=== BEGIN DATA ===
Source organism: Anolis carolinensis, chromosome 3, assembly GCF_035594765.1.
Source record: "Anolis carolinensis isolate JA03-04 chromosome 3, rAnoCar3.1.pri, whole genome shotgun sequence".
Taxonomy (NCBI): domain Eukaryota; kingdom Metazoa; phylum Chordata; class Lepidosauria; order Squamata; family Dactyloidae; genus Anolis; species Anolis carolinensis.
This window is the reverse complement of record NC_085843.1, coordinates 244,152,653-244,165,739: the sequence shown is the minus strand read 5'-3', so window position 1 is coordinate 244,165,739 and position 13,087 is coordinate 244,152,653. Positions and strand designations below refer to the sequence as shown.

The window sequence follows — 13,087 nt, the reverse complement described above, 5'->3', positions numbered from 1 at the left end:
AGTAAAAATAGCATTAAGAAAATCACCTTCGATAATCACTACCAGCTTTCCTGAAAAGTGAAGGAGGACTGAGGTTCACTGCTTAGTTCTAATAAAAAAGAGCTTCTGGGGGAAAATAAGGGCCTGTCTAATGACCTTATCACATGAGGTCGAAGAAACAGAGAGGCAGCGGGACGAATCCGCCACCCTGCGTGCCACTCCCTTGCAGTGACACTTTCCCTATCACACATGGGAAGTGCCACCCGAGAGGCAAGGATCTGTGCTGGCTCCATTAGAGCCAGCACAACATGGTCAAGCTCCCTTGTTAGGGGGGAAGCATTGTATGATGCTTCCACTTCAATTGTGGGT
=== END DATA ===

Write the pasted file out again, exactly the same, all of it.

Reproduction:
Source organism: Anolis carolinensis, chromosome 3, assembly GCF_035594765.1.
Source record: "Anolis carolinensis isolate JA03-04 chromosome 3, rAnoCar3.1.pri, whole genome shotgun sequence".
Taxonomy (NCBI): domain Eukaryota; kingdom Metazoa; phylum Chordata; class Lepidosauria; order Squamata; family Dactyloidae; genus Anolis; species Anolis carolinensis.
This window is the reverse complement of record NC_085843.1, coordinates 244,152,653-244,165,739: the sequence shown is the minus strand read 5'-3', so window position 1 is coordinate 244,165,739 and position 13,087 is coordinate 244,152,653. Positions and strand designations below refer to the sequence as shown.

The window sequence follows — 13,087 nt, the reverse complement described above, 5'->3', positions numbered from 1 at the left end:
AGTAAAAATAGCATTAAGAAAATCACCTTCGATAATCACTACCAGCTTTCCTGAAAAGTGAAGGAGGACTGAGGTTCACTGCTTAGTTCTAATAAAAAAGAGCTTCTGGGGGAAAATAAGGGCCTGTCTAATGACCTTATCACATGAGGTCGAAGAAACAGAGAGGCAGCGGGACGAATCCGCCACCCTGCGTGCCACTCCCTTGCAGTGACACTTTCCCTATCACACATGGGAAGTGCCACCCGAGAGGCAAGGATCTGTGCTGGCTCCATTAGAGCCAGCACAACATGGTCAAGCTCCCTTGTTAGGGGGGAAGCATTGTATGATGCTTCCACTTCAATTGTGGGT